We should here remark, that notwithstanding stress of voice necessarily attaches to an increased elevation of pitch; the former is often laid upon words without the latter. In the following lines, both stress of voice, and increased elevation of pitch, are given to the last syllable in the word annoy; but on the term most, there is stress only.

That quarter most the skilful Greeks an


Where yon wild fig-tree guards the walls of Troy.

In the following lines, stress only should be given to the words eternity and day; and both stress and higher pitch to the word hour.

A day, an hour, of virtuous liberty,

Is worth a whole eternity in bondage.

In the following passage, stress simply is given to the em→ phatic words:

Come, Antony, and young Octavius, come,
Revenge yourselves alone on Cassius;
For Cassius is a weary of the world;
Hated by one he loves, brav'd by his brother,
Check'd by a bondsman, all his faults observ'd,
Set in a note-book, learn'd, and conn'd by rote,
To cast into his teeth. Oh I could weep
My spirit from mine eyes! There is my dagger,
And here my naked breast-wihin, a heart
Dearer than Plutus' mine, richer than gold:
If that thou need'st a Reman's, take it forth;
I, that denied thee gall, will give my heart:
Strike as thou didst at Cesar; for I know,
When thou didst hate him worst, thou lov'dst him better
Than ever thou lov'dst Cassius.

This distinction between stress and pitch; there intimate connection in some instances, and total separation in others, should constantly be borne in mind.

2. By long quantity or prolongation of sound.

In pronouncing emphasis of this kind, we should bear upon the emphatic words, with a slow and adhesive movement, as if unwilling to part with them. In the enunciation of tender and pathetic pieces, it is alike beautiful and effective. Thus in Eve's lament:

Must I thus leave the paradise? thus leave thee, native soil, these happy walks, fit haunts of God?

And also in the morning hymn. Join all ye creatures to extol Him first, Him last, Him midst, and without end.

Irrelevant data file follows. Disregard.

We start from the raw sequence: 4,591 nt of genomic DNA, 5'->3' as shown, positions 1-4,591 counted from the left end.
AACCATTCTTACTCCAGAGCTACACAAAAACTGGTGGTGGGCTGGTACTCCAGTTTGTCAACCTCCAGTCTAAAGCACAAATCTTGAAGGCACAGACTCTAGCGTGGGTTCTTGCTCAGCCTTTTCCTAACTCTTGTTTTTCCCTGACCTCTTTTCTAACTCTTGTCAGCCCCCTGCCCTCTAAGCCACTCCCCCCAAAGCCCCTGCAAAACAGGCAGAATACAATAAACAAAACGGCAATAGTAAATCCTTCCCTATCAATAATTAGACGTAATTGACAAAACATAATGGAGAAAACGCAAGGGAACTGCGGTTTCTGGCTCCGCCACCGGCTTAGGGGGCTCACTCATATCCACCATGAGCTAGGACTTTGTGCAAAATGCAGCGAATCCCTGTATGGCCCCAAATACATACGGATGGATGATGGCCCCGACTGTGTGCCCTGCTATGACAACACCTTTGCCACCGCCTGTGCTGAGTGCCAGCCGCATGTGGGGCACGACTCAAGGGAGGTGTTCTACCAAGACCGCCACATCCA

Hail universal Lord! Be bounteous still to give us only good, and if the night have gather'd aught of evil, or conceal'd, dis perse it as now light dispels the dark.

3. By a depressed monotone.

A monotone, is a continuation of the voice in the same pitch, with but little or no variety of modulation. In reading solemn and sublime passages, this kind of emphasis often has a fine effect. If in pronouncing the following apostrophe, the voice assumes a high pitch and rapid movement, and continues thus with increasing force, till it reaches the word extirpated, and then falls into a depressed monotone on the clause," and thou O holy Jupiter," the impression of emphasis is distinctly felt; and felt in a manner much more agreeable than if the voice were to assume a higher pitch in the enunciation of those words.

I appeal to, I call to witness, you, O ye hills and groves of Alba! You the demolished Alban altars! ever accounted holy by the Romans, and coeval with our religion, and which, Clodius, in his mad fury, having first cut down and levelled the most sacred groves, had sunk under heaps of common buildings; I appeal to you, I call you to witness, whether your altars, your divinities, your powers, which he had polluted with all kinds of wickedness, did not avenge themselves when this wretch was extirpated-And thou, O holy Jupiter! from the height of this sacred mount, whose lakes, and groves, and boundaries, he had so often contaminated, &c.

4. By a pause immediately preceding or succeeding the em phatic words. This pause in the first instance, awakens curiosity, and excites expectation; and in the second, it rolls back the mind, as it were, upon what was last said, and gives it time to reflect upon its importance.

And now my race of terror run,
Mine be the eve of tropic sun!
No pale gradations quench his ray,
No twilight dews his wrath allay;
With disk like battle target red
He rushes to his burning bed,
Dyes the wide wave with bloody light,

Then sinks at once-and all is night.

If in reading this fine passage, a pause is made immediately before the last clause, and that clause is pronounced in a deep monotone, it adds greatly to its beauty and grandeur.

And in the following lines, a pause immediately before the word God, has a powerful emphatic effect.

But mercy is above this scepter'd sway,

It is enthroned in the hearts of kings,

It is an attribute-to God himself.

So also in the reproof of David, when made immediately before thou. And Nathan said unto David-Thou art the man.

Nor is the emphatic pause used only for embellishment and impressiveness, but often for the exhibition of the author's meanIf it is not introduced immediately after the word green in the following passage, and the word one emphasised, the meaning is totally lost.


Will all great Neptune's ocean wash this blood

Clean from my hands? No-these my hands will rather,
The multitudinous sea incarnardine,

Making the green-one red.

Macbeth here means, that his hands are so deeply stained with blood, that should he wash them in the wide ocean, it would make it one sea of red. And this sense can be indicated only by pausing after green and emphasising red.

The following line-Put out the light and then put out the light -if pronounced without pausing, amounts to nothing; but if after the word then a pause is made, and the article the is emphasised, it conveys the true meaning of Othello. Put out the light and then-put out the light. That is, put out the taper, and then-kill Desdemona.

If in reading the following lines of Tamerlane we lay a stress upon the pronoun thee, and sinking the voice to a monotone